If we take out the sharps and flats, I'm wondering if all scales need to be in alphabetical order in terms of their letters: A,B,C,D,E,F,G where 'A' comes after 'G'.
no repeating notes: A,A#,B,C,D,E, etc.
no skipping notes: A,C,D,E,etc.
no combining flats and sharps: A,B♭,C#,etc.
Therefore the scales are always in alphabetical order and each note is different. (?)

So the scale of C minor:
C, D, E♭, F, G, A♭, B♭
The scale of F# major:
F#, G#, A#, B, C#, D#, and E#

So if we don't look at the flats then the scales satisfy the above conditions. Is this true for all scales/modes in music? I'm guessing this is some kind of agreed upon convention to make things easier to memorize because it's just alphabetical order at that point. So the only thing we have to memorize is how many sharps or flats are in each scale.

  • Is your question about distinguishing 'scale' from 'mode' or 'key'? Scale like tonleiter (which I understand means 'sound ladder' in German) so a step-wise line versus mode/key an unordered set of pitches? Apr 3, 2019 at 21:18
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    I vtc as the question is based on a false premise, the way it's worded at the moment.
    – Tim
    Apr 3, 2019 at 21:56
  • 1
    @Tim what's the issue I can edit it
    – user34288
    Apr 3, 2019 at 21:56
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    You state that every scale has consecutive letter names. That's not a fact.No repeating notes. Sometimes necessary. No mixed #/b. Look at harmonic minors. There are so many premises the question is based on that don't ring true, that I had to vtc. My answer covers some points.
    – Tim
    Apr 3, 2019 at 22:03
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    Also keep in mind that note "letters" can be different between countries; for example, multiple European countries use H/B instead of B/Bb. This can ruin the alphabetical order.
    – molnarm
    Apr 4, 2019 at 9:59

8 Answers 8


Yes, in traditional Western music theory, but there are a lot of scales/modes outside of traditional Western theory that don't follow this convention.

For instance, the pentatonic, diminished, and whole-tone scales skip certain letters or have multiple notes on some letters.


This is not always the case but would be the case for the most commonly used scales, such as major, minor, and all the standard modes. However, we can quickly find common examples of scales that skip notes, such as a pentatonic scale, where there are only 5 notes, so it wouldn't be possible to use all 7 unique letter names. The whole tone scale only has six notes, so that will also be missing a note. There are also octatonic scales, which have 8 notes, and therefore require repeating a letter name. These octatonic scales also require the use of both sharps and flats a lot times. Then we have the case of the Harmonic and Melodic Minor scales, where you can end up with mixed sharps and flats. We could also consider the chromatic scale but that tends not to be considered in these types of conversations.

So generally speaking, if you are learning or teaching scales, it's good to start with the major and minor scale and introduce their modes. These will all follow the rules you suggested. Eventually, you learn/teach that this is not entirely the case and learn the exceptions. Music theory is very much like this, where you learn a general concept, sometimes thinking of it as a rule, then you learn how that concept or rule is not always accurate or applicable.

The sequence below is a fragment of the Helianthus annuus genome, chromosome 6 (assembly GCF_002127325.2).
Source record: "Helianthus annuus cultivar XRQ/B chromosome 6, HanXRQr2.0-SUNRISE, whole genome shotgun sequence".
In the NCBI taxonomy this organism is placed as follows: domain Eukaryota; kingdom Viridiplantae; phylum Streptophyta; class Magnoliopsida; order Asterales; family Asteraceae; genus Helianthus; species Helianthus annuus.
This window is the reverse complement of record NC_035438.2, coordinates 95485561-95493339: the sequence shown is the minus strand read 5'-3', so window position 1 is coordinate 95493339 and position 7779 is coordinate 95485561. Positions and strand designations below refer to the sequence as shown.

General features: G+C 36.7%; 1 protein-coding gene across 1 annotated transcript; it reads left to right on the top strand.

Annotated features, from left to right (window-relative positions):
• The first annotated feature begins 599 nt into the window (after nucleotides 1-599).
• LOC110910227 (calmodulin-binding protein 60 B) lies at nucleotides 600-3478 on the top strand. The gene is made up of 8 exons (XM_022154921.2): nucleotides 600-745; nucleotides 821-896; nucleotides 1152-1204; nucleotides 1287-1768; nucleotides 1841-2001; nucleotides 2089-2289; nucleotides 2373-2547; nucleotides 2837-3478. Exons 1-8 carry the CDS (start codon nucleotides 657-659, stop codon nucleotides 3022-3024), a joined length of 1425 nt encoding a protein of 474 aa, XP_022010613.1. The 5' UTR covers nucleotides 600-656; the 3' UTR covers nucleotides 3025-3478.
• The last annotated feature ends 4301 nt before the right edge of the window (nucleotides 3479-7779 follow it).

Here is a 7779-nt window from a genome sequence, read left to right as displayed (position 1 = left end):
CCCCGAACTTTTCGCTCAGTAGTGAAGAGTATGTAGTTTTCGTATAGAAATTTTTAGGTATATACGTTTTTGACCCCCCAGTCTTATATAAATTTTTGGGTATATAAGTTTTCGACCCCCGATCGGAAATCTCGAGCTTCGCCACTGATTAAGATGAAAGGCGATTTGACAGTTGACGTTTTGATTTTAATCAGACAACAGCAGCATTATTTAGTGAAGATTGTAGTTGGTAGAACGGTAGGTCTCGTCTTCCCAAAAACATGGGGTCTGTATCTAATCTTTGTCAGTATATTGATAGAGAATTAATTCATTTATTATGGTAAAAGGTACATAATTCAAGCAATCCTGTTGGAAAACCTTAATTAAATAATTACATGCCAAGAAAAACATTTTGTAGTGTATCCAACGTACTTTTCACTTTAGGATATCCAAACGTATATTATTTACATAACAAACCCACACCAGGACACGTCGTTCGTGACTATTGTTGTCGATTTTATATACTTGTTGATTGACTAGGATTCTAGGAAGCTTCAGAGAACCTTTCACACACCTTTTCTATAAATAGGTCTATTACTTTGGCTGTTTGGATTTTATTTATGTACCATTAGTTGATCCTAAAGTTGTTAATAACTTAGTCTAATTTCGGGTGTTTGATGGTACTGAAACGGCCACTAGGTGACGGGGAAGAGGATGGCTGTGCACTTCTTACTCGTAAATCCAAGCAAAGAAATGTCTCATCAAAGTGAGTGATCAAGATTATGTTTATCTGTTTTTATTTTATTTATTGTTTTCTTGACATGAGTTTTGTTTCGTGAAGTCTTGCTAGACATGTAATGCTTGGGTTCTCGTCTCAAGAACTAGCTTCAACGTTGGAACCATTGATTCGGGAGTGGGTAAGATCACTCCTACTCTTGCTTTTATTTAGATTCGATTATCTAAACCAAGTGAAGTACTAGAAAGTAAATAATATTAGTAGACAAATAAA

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    Also, you don't necessarily have to list the notes in alphabetical order, it just makes it a whole lot easier to conceptualize. Apr 3, 2019 at 20:13
  • I would say that a scale does need to be a series of notes in alphabetical order, because the term "scale" literally means "ladder", you go from one step to the next which is similar to the alphabetical order of notes. If you break that order the term "scale" doesn't really apply. Apr 3, 2019 at 23:10
  • @LarsPeterSchultz I suppose that's true. I'd suggest that in a less formal sense you could think of a scale without thinking of the notes all in order. Apr 4, 2019 at 16:05

As said many times, a scale is simply a set of notes played in order. Obviously with majors and minors, the plan works. But what about others? pentatonics won't fit that criterion, and certainly chromatic scales just can't.

But if possible, then yes. If only to make writing them out make more sense and be simpler. But something like a blues scale will have to have one repeated letter name. And diminished will be blighted in the same manner.


The word "scale" literally means "ladder" or "climb" - it's from the Latin word scala. So the notes are always going to be in order, and since we use an alphabet for the names of pitches, a scale must have the notes in alphabetical order.

But you're mistaken on the other details:

no repeating notes: A,A#,B,C,D,E, etc.

Scales can have more than one of a letter. The blues scale, the chromatic scale, the diminished scale (in either WH or HW form) are just a few examples.

no skipping notes: A,C,D,E,etc.

Scales can skip letters. Pentatonic scales are common, and in either the major or minor form they'll skip two letters.

The scales that do conform to no repeated or skipped notes are diatonic scales, which literally means "through the tones". Some theorists put additional restrictions on what constitutes a diatonic scale, but only one of each letter is a feature under any definition of diatonic.